Some have described the statement as pure ‘greenwash’, simply intended to placate a consumer that increasingly cares about environmental and social topics, with no real detail on how this might work in practice. Meanwhile, advocates of shareholder rights fear that the CEOs of the biggest US companies are not advocating for stakeholder primacy, but instead director primacy by another name: as one group has said “accountability to everyone means accountability to no one”. Another key question is how company performance should be measured if the objective of the company is not to maximize returns for shareholders.
Nevertheless, at Newton, where we have long believed ESG factors can have a material impact on a company’s share price, we see this announcement as a positive step. We’re pleased to see the leaders of these large, global, well-known companies publicly recognizing the myriad factors that go into a company’s performance.
What we hope to see now is concrete action and commitments from companies.
Any reference to a specific security, country or sector should not be construed as a recommendation to buy or sell this security, country or sector. Please note that strategy holdings and positioning are subject to change without notice.
This is a financial promotion. Issued by Newton Investment Management Limited, The Bank of New York Mellon Centre, 160 Queen Victoria Street, London, EC4V 4LA. Newton Investment Management Limited is authorized and regulated by the Financial Conduct Authority, 12 Endeavour Square, London, E20 1JN and is a subsidiary of The Bank of New York Mellon Corporation. 'Newton' and/or 'Newton Investment Management' brand refers to Newton Investment Management Limited. Newton is registered in England No. 01371973. VAT registration number GB: 577 7181 95. Newton is registered with the SEC as an investment adviser under the Investment Advisers Act of 1940. Newton's investment business is described in Form ADV, Part 1 and 2, which can be obtained from the SEC.gov website or obtained upon request. Material in this publication is for general information only. The opinions expressed in this document are those of Newton and should not be construed as investment advice or recommendations for any purchase or sale of any specific security or commodity. Certain information contained herein is based on outside sources believed to be reliable, but its accuracy is not guaranteed. You should consult your advisor to determine whether any particular investment strategy is appropriate. This material is for institutional investors only.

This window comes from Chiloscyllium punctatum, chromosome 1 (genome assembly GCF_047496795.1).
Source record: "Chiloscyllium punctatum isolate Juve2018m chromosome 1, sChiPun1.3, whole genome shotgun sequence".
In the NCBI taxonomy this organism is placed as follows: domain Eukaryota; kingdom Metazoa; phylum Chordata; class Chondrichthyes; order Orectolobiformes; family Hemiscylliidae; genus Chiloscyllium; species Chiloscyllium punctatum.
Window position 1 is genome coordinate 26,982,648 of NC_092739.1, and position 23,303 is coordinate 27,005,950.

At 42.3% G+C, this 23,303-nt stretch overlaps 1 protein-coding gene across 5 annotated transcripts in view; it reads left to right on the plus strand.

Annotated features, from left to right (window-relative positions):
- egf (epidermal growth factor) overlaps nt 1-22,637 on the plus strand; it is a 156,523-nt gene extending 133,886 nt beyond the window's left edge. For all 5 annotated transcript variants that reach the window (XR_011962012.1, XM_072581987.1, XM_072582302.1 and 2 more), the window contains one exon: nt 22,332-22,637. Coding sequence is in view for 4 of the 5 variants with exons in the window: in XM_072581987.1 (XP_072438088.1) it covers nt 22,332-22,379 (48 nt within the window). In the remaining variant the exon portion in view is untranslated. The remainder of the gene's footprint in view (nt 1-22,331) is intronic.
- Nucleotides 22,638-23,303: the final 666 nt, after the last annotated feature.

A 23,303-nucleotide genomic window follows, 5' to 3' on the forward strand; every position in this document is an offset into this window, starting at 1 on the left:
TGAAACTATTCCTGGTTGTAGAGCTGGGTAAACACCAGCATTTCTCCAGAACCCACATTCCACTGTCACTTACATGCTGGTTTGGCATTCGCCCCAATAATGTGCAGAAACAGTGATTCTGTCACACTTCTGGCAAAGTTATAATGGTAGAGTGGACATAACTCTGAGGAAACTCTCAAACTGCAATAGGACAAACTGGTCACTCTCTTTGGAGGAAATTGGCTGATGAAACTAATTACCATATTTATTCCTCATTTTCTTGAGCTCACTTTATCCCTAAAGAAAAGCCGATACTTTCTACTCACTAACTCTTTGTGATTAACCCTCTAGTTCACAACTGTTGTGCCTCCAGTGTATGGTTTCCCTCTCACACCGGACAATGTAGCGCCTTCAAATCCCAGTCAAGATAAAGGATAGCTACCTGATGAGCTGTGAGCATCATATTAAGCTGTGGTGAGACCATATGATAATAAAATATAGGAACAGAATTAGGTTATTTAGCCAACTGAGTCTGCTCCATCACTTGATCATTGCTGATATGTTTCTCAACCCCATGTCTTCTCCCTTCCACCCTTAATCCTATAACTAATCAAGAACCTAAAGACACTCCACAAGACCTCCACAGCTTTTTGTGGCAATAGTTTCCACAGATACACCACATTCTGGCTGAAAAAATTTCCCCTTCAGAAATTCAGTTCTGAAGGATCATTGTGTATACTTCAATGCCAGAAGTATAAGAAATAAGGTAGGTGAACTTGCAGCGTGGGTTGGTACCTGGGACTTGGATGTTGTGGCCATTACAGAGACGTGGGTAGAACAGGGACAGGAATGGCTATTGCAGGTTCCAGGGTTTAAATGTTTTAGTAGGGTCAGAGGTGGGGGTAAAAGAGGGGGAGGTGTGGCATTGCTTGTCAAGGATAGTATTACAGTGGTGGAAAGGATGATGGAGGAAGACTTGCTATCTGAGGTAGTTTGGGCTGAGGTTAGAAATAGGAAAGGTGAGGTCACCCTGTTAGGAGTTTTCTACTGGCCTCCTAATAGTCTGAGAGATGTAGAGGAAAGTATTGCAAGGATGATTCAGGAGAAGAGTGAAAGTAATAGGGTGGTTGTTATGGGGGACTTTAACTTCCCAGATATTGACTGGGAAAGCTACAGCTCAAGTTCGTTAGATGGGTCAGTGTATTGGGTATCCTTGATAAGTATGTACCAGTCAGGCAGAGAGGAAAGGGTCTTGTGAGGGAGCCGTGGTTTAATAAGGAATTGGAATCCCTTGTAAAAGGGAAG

Personnel of certain of our BNY Mellon affiliates may act as: (i) registered representatives of BNY Mellon Securities Corporation (in its capacity as a registered broker-dealer) to offer securities, (ii) officers of the Bank of New York Mellon (a New York chartered bank) to offer bank-maintained collective investment funds, and (iii) Associated Persons of BNY Mellon Securities Corporation (in its capacity as a registered investment adviser) to offer separately managed accounts managed by BNY Mellon Investment Management firms, including Newton and (iv) representatives of Newton Americas, a Division of BNY Mellon Securities Corporation, U.S. Distributor of Newton Investment Management Limited.
Unless you are notified to the contrary, the products and services mentioned are not insured by the FDIC (or by any governmental entity) and are not guaranteed by or obligations of The Bank of New York or any of its affiliates. The Bank of New York assumes no responsibility for the accuracy or completeness of the above data and disclaims all expressed or implied warranties in connection therewith. © 2006 The Bank of New York Company, Inc. All rights reserved.